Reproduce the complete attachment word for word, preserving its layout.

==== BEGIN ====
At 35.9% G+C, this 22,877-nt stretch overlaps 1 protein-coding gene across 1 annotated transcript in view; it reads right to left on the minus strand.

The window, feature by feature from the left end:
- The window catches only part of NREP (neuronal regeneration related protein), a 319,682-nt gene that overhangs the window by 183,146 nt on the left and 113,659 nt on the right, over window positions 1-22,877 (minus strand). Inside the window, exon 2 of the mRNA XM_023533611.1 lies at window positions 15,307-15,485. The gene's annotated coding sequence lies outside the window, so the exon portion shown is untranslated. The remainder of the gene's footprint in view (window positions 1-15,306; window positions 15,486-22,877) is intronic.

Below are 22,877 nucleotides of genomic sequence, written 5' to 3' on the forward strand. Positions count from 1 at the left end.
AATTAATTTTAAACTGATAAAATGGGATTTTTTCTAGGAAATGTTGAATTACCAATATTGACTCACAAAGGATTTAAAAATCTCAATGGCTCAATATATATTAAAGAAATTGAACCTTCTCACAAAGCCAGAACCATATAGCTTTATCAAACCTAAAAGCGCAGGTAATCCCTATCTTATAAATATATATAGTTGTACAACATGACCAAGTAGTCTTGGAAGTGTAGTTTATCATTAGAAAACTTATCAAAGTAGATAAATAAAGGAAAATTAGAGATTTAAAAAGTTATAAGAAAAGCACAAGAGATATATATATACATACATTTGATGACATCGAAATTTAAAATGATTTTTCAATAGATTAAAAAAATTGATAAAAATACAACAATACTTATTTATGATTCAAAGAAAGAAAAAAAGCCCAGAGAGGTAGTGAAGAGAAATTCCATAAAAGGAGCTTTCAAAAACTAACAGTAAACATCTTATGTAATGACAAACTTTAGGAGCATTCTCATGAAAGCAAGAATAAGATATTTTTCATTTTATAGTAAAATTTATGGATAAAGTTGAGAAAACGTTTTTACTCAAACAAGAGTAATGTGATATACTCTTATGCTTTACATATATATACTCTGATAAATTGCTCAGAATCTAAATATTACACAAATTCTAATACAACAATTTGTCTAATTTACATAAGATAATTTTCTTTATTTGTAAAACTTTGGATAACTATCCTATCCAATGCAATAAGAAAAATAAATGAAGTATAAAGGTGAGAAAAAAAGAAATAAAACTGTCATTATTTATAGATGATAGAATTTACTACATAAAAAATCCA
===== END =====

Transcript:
At 35.9% G+C, this 22,877-nt stretch overlaps 1 protein-coding gene across 1 annotated transcript in view; it reads right to left on the minus strand.

The window, feature by feature from the left end:
- The window catches only part of NREP (neuronal regeneration related protein), a 319,682-nt gene that overhangs the window by 183,146 nt on the left and 113,659 nt on the right, over window positions 1-22,877 (minus strand). Inside the window, exon 2 of the mRNA XM_023533611.1 lies at window positions 15,307-15,485. The gene's annotated coding sequence lies outside the window, so the exon portion shown is untranslated. The remainder of the gene's footprint in view (window positions 1-15,306; window positions 15,486-22,877) is intronic.

Below are 22,877 nucleotides of genomic sequence, written 5' to 3' on the forward strand. Positions count from 1 at the left end.
AATTAATTTTAAACTGATAAAATGGGATTTTTTCTAGGAAATGTTGAATTACCAATATTGACTCACAAAGGATTTAAAAATCTCAATGGCTCAATATATATTAAAGAAATTGAACCTTCTCACAAAGCCAGAACCATATAGCTTTATCAAACCTAAAAGCGCAGGTAATCCCTATCTTATAAATATATATAGTTGTACAACATGACCAAGTAGTCTTGGAAGTGTAGTTTATCATTAGAAAACTTATCAAAGTAGATAAATAAAGGAAAATTAGAGATTTAAAAAGTTATAAGAAAAGCACAAGAGATATATATATACATACATTTGATGACATCGAAATTTAAAATGATTTTTCAATAGATTAAAAAAATTGATAAAAATACAACAATACTTATTTATGATTCAAAGAAAGAAAAAAAGCCCAGAGAGGTAGTGAAGAGAAATTCCATAAAAGGAGCTTTCAAAAACTAACAGTAAACATCTTATGTAATGACAAACTTTAGGAGCATTCTCATGAAAGCAAGAATAAGATATTTTTCATTTTATAGTAAAATTTATGGATAAAGTTGAGAAAACGTTTTTACTCAAACAAGAGTAATGTGATATACTCTTATGCTTTACATATATATACTCTGATAAATTGCTCAGAATCTAAATATTACACAAATTCTAATACAACAATTTGTCTAATTTACATAAGATAATTTTCTTTATTTGTAAAACTTTGGATAACTATCCTATCCAATGCAATAAGAAAAATAAATGAAGTATAAAGGTGAGAAAAAAAGAAATAAAACTGTCATTATTTATAGATGATAGAATTTACTACATAAAAAATCCA